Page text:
New Rules in Old Corruption Game
In 2007, Semyon Vainshtok stepped down as head of state-owned Transneft and was replaced by Federal Security Service General Nikolai Tokarev.
The siloviki had long waged a backroom fight to remove Vainshtok, and the Audit Chamber compiled a secret report on his murky activities as Transneft chief. But when a copy of the report was leaked to anti-corruption whistle-blower Alexei Navalny, the new Transneft management became even more upset than the old leadership named in the report.
The conflict between Tokarev and Vainshtok was a textbook case of infighting among the ruling elite that has been brewing for several years now. The main rule in such squabbles is not to air the dirty laundry because public scrutiny is always counterproductive. Tokarev kept the interclan feud under wraps because President Vladimir Putin made it explicitly clear that he would resolve the matter himself. It was also understood that anyone who went public with these kinds of problems would lose big.
For instance, in October 2007, Viktor Cherkesov, former first deputy director of the Federal Security Service, tried to drag his conflict with Igor Sechin, the quintessential eminence grise who is now head of Rosneft, into the public spotlight by publishing a comment in Kommersant that referred to many chekist members as crooks. This article marked the end of Cherkesov's career.
After the firing of Defense Minister Anatoly Serdyukov, once a trusted member of Putin's inner circle, that system began collapsing before our eyes. As recently as six months ago, Putin had no plans to fire Serdyukov. Otherwise, he would not have reappointed him as defense minister in May. But then, Putin unexpectedly fired him amid a high-profile criminal case that was preceded by a public announcement that Serdyukov had been found at 6 a.m. in the apartment of his attractive subordinate, 33-year-old Yevgenia Vasilyeva, who has been charged with stealing millions of rubles from government funds.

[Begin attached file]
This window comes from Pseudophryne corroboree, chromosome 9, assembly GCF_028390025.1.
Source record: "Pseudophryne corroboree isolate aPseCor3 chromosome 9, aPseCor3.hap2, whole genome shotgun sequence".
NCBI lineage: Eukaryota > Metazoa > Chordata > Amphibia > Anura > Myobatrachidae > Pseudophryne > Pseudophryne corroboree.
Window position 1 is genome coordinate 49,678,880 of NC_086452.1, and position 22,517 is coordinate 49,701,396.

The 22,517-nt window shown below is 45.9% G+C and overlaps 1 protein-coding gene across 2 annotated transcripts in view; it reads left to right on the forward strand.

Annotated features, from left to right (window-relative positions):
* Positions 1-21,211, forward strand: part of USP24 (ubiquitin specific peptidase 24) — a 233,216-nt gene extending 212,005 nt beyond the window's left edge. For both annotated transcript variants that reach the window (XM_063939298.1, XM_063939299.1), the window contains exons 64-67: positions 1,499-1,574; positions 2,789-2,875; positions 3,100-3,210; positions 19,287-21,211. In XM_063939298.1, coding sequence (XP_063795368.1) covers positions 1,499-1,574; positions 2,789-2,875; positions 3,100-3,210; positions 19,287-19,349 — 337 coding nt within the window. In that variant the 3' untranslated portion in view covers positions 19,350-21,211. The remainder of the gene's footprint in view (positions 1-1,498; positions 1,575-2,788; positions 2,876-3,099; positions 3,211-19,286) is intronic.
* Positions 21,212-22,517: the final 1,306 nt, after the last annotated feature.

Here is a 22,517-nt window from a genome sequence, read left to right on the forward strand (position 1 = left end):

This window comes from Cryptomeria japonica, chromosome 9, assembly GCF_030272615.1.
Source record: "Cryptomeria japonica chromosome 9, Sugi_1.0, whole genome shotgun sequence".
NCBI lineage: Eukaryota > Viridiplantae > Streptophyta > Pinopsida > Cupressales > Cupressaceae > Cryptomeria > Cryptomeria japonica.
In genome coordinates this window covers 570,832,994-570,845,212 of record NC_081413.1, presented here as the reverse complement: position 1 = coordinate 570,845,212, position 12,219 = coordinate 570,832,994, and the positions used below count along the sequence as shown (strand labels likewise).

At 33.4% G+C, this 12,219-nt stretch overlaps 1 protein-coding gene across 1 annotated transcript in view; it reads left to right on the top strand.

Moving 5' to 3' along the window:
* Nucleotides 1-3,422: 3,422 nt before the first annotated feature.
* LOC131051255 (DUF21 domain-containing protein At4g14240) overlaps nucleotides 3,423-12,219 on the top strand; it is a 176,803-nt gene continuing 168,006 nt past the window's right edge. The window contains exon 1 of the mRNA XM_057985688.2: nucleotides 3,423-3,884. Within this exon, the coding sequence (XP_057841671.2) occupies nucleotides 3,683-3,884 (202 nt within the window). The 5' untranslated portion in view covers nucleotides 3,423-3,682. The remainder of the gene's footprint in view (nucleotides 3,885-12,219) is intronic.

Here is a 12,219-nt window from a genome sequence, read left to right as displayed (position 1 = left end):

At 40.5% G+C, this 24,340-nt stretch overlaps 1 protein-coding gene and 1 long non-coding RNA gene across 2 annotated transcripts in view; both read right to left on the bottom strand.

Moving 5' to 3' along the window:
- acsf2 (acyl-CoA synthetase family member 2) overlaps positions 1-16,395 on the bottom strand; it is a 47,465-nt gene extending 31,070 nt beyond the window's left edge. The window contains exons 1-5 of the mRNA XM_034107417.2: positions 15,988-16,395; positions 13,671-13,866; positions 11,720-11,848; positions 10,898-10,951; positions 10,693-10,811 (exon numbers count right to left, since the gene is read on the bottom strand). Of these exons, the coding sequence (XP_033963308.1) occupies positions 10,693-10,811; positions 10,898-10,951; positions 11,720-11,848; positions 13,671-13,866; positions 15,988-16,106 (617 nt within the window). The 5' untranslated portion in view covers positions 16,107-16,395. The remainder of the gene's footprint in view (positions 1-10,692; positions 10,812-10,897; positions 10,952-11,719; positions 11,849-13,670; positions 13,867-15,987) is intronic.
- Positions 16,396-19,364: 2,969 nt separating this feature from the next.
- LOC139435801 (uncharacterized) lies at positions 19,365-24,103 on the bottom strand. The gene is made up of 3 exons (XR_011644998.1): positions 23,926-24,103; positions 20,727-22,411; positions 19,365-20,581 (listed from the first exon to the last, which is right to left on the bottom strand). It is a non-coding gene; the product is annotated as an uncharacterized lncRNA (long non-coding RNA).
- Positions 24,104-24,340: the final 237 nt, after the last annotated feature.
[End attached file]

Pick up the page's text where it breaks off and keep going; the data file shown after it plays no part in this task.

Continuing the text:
Under the old rules, a public scandal involving Serdyukov would have failed to result in his dismissal. It also would have meant that those who brought the situation into the open would have paid dearly for their escapade. The reason for this is simple: There is only one arbiter for these types of conflicts — Putin, not the Russian people. Nonetheless, Serdyukov was fired, proving that it is possible to force Putin's hand by appealing to the public.
In less than a month, four new scandals emerged. The Rostelecom offices were searched, Glonass chief designer Yury Urlichich was sacked over allegations of embezzlement, Channel One aired incriminating material about the murky activities of former Agriculture Minister Yelena Skrynnik, and a former aide to onetime St. Petersburg Governor Valentina Matviyenko was arrested in St. Petersburg on charges of laying 600 kilometers of used water pipes and billing them as new.
Note that all these scandals involve misdeeds that stretch back years into the past. Presidential administration head Sergei Ivanov benefited from both the Glonass and Serdyukov scandals and admitted in no uncertain terms that he had known about the theft as recently as two years ago but kept silent to build a stronger case against the suspects. Matviyenko has long had a very bad relationship with the new governor of St. Petersburg, Georgy Poltavchenko, but criminal proceedings began only now, when the siloviki are recovering lost ground following the end of Medvedev's presidency.
The rules of the game have changed with blinding speed. Five years ago, every scandal like the current ones would have been dealt with behind closed doors. Putin would have been the only arbiter in every case, and no incriminating information would ever have been released to the public.
This is a major change in Putin's behavior, and it is coming at a time when rumors are flying that he is experiencing health problems.